The Light in the Piazza and Other Italian Tales
Publication Date: March 1996
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Elizabeth Spencer is captivated by Italy. For her it has been a second home. A one-time resident who returns there, this native-born Mississippian has found Italy to be an enchanting land whose culture lends itself powerfully to her artistic vision.
Some of her most acclaimed work is set there. Her American characters encounter but never quite wholly adjust to the mysteries of the Italian mores. Collected here in one volume are Spencer's six Italian tales. Their plots are so alluring and enigmatic that Boccaccio would have been charmed by their delightful ironies and their sinister contrasts of dark and light.
Spencer is grounded in two bases-Italy and the American South. Her characters too, mostly Southerners, rove in search of connection and fulfillment.
In "The Light in the Piazza" (a novella which has become both Spencer's signature piece and a Hollywood film) a stranger from North Carolina, traveling with her beautiful daughter, encounters the intoxicating beauty of sunlit Florence and discovers a deep conflict in the moral dilemma it presents. "I think this work has great charm," Spencer has said, "and it probably is the real thing, a work written under great compulsion, while I was under the spell of Italy. But it took me, all told, about a month to write."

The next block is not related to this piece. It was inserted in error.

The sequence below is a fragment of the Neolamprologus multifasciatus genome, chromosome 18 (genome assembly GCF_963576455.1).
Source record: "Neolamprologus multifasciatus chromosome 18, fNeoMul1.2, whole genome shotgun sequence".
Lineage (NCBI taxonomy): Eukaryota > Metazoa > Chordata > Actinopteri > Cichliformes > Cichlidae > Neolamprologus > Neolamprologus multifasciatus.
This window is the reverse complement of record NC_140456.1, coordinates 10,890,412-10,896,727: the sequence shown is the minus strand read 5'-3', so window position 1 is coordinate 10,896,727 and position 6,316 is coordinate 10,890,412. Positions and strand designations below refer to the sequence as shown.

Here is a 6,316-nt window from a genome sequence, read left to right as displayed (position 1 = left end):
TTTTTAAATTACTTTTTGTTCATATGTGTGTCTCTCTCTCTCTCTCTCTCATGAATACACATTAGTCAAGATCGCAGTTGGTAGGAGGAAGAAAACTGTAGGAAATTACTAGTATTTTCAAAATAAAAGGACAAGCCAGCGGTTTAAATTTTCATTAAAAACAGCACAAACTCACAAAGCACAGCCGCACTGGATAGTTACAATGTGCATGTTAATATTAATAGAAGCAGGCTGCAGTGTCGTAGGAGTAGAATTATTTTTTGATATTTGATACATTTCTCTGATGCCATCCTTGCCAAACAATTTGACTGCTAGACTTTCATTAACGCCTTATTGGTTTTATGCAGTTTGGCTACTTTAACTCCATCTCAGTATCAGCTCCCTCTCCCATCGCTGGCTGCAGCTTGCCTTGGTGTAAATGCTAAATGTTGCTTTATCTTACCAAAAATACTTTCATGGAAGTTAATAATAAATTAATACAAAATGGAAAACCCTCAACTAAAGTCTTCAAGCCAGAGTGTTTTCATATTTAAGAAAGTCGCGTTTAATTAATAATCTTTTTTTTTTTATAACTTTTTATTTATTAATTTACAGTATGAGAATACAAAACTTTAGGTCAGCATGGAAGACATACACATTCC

In "Knights and Dragons" (another novella and a companion piece to "The Light in the Piazza") an American woman in Rome and Venice struggles for release from her husband's sinister control over her. Spencer sets this tale in the cold and wintry dark and here portrays the other face of Italy. In "The Cousins," "The Pincian Gate," "The White Azalea," and "The Visit," Spencer shows the exceptional artistry that has merited acclaim for her as one of America's first-class writers of the short story.
Robert Phillips and Helen Brocklehurst, BRISHIN project director and researcher, University of Wales, Swansea.
Robert Phillips, poet, fiction writer, critic, and former chairman of the National Book Award for poetry, is the author or editor of more than thirty books, three of which were named a "Memorable Book of the Year" by The New York Times. Phillips has individual collections of poetry with such publishers as Doubleday, Johns Hopkins University Press, and Ontario Review Press, and among his many prizes are the Award in Literature from the American Academy of Arts and Letters, a CAPS Grant from the New York State Council on the Arts, a National Public Radio Fiction Prize, a Pushcart Prize, and fellowships from Yaddo, the MacDowell Arts Colony, and the Djerassi Foundation. He is the former director of the Creative Writing Program at the University of Houston, where he held an endowed chair as a John and Rebecca Moores University Professor.